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Anthony von Mandl of the Mission Hill Family Estate winery, near Kelowna, B.C., says he’s dedicated his life ‘to be able to put the Okanagan on the world wine map.’ He recently hired Ian Morden, former director at Cloudy Bay Vineyards, as managing director at Mission Hill. (Jeff Bassett For The Globe and Mail)
Anthony von Mandl of the Mission Hill Family Estate winery, near Kelowna, B.C., says he’s dedicated his life ‘to be able to put the Okanagan on the world wine map.’ He recently hired Ian Morden, former director at Cloudy Bay Vineyards, as managing director at Mission Hill. (Jeff Bassett For The Globe and Mail)

Okanagan winery seeks to put B.C. wine on the world stage Add to ...

Anthony von Mandl has spent his career trying to shine a global spotlight on British Columbia’s Okanagan wineries – and next week, his quest is going to get a big boost from a pair of royal visitors.

The founder and proprietor of Mission Hill Family Estate near Kelowna will be playing co-host to an afternoon event at his winery on Sept. 27, when the Duke and Duchess of Cambridge will be among the 200 invited guests at the Taste of British Columbia gathering organized by the provincial government.

Premier Christy Clark, who represents the Westside-Kelowna riding, will join Mr. von Mandl as co-host as the province touts B.C. wine and cheese. Top B.C. chefs will be on hand to prepare food for Prince William, his wife, Kate, and other dignitaries.

Mission Hill wine will be paired, for instance, with wild B.C. geoduck with miso mustard sauce prepared by Vancouver chef Hidekazu Tojo, who will also present vegetarian sushi (asparagus, zucchini, carrot and red pepper) and his specialty dish featuring marinated albacore tuna.

Mr. von Mandl recalls the early days of vineyards in the Okanagan back in 1981, when there were just five wineries in the region. “At the beginning, nobody believed that you could possibly produce acceptable drinkable wines in the Okanagan, let alone international wines that would stand next to the best in the world,” he said in an interview.

Today, the Okanagan Valley has more than 120 wineries, including Mission Hill’s majestic site that overlooks Okanagan Lake. The region’s international reputation has blossomed over the years, with award-winning wines sparking tourism, Mr. von Mandl said.

“The reason for everything that I’ve done in my life has been to be able to put the Okanagan on the world wine map, as crazy as that sounds,” he said. “Luxury is art and creativity. It’s artisanal, it’s an art form. Mission Hill has a wine called Oculus. And I think it’s without a doubt acknowledged as the top red, the top Bordeaux-style wine in Canada.”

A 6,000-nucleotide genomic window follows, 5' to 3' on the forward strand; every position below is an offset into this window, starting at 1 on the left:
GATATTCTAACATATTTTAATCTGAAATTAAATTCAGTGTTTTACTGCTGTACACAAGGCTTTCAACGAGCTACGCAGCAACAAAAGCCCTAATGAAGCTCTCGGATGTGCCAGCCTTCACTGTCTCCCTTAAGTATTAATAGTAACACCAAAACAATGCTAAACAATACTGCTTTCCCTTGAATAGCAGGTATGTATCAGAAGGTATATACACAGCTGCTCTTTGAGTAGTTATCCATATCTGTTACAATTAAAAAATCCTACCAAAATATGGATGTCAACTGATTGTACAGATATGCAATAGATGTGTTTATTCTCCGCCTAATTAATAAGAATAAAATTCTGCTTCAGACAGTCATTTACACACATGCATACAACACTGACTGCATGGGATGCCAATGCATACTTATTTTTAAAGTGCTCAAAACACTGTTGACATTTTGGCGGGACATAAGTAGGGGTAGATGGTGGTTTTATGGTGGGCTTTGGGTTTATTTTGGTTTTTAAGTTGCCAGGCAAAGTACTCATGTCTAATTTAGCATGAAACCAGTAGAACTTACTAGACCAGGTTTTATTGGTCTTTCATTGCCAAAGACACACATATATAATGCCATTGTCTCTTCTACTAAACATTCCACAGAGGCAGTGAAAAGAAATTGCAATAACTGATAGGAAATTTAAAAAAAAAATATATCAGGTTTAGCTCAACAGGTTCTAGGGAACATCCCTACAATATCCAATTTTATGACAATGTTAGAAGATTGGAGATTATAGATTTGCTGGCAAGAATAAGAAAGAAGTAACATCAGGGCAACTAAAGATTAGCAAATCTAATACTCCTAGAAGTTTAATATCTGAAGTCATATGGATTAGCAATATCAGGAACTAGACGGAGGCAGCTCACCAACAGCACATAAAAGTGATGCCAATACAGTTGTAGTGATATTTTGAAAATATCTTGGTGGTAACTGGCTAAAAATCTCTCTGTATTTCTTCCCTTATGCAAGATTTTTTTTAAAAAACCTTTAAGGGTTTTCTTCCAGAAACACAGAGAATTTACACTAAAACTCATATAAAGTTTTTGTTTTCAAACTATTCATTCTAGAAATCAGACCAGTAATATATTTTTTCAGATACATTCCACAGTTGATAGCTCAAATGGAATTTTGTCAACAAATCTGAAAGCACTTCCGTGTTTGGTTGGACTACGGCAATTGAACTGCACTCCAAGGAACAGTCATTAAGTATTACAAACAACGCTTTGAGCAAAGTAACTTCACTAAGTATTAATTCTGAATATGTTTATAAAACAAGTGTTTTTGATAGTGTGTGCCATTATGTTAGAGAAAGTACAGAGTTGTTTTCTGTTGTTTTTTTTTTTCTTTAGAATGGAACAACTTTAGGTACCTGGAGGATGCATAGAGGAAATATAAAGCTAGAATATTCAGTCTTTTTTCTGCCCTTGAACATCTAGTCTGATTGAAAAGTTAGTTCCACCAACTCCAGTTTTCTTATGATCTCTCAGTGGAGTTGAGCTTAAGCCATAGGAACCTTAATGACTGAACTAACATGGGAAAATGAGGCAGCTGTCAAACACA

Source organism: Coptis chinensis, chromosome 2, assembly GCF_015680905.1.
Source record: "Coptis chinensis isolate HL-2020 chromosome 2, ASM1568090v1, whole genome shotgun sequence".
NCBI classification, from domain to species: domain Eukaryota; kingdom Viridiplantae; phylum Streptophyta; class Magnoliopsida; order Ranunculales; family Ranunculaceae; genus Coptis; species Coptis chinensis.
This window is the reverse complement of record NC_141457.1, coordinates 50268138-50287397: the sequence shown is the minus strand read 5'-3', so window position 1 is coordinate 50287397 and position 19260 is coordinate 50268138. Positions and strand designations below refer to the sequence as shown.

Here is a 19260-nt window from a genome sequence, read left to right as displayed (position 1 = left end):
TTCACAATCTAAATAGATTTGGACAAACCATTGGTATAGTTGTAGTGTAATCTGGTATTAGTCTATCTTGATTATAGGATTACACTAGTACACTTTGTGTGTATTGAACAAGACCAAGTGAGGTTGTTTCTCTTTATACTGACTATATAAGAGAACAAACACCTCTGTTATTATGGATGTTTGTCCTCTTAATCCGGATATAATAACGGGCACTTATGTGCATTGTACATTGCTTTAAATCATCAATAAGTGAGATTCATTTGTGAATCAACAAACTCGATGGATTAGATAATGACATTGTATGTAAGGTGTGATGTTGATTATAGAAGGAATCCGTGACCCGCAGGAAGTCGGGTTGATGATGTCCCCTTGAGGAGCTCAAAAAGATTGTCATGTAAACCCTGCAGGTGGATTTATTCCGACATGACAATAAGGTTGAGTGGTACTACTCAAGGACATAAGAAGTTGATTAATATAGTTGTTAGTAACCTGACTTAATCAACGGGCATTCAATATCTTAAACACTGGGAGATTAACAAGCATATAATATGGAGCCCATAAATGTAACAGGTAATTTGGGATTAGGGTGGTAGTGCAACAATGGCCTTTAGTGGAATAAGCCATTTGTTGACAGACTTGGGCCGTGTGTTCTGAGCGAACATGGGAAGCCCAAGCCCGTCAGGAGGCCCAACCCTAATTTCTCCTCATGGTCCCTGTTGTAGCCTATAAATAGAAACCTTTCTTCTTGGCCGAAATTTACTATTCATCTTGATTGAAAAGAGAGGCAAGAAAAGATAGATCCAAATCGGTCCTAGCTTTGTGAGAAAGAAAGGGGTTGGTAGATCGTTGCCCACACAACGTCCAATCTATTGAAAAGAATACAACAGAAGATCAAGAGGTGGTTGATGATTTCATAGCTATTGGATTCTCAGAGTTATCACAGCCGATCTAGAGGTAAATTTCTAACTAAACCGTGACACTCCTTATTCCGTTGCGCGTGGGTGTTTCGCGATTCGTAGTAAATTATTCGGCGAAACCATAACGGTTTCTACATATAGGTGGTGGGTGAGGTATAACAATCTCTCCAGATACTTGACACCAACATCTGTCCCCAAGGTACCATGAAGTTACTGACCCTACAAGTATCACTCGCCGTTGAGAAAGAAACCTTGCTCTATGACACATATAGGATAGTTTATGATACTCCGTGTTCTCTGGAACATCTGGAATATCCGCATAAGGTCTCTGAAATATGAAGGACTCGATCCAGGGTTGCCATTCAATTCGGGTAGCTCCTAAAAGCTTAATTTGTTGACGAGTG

Mission Hill 2011 Martin’s Lane pinot noir won top honours in its category at the Decanter World Wine Awards in London in 2013.

“I set the bar very high. The only way that you can win on the world stage is if you’re at the highest level in every single thing that you do,” Mr. von Mandl said.

Both the B.C. Okanagan and Ontario’s Niagara region are striving to become major global players in the wine industry and raise Canada’s profile.

But Mr. von Mandl said Canada’s reputation for top-end products has suffered some blows, including the demise of Nortel Networks Corp. and the struggles of BlackBerry Ltd.

In Mr. von Mandl’s quest to forge Mission Hill as a luxury brand in consumers’ minds, he has hired a big name in the wine industry, Ian Morden, the former estate director at Cloudy Bay Vineyards in New Zealand. Mr. Morden is now managing director at Mission Hill.

“There’s a big difference in wine, as there is in fashion or food,” Mr. von Mandl said. “Each winery is producing 10 or 20 wines. Walking into a wine shop is a very confusing shopping experience. How does one region, let alone one brand, set itself apart from another? It’s the ultimate marketing challenge, even more so on the high end. That’s what Ian did with Cloudy Bay.”

The South African-born Mr. Morden said he is pleased to join Mission Hill. “I’m delighted to be in Canada, and with some major U.S. markets on our doorstep and the Pacific Northwest’s natural pivot towards Northern Asia, I sense enormous potential ahead,” he said in a statement.

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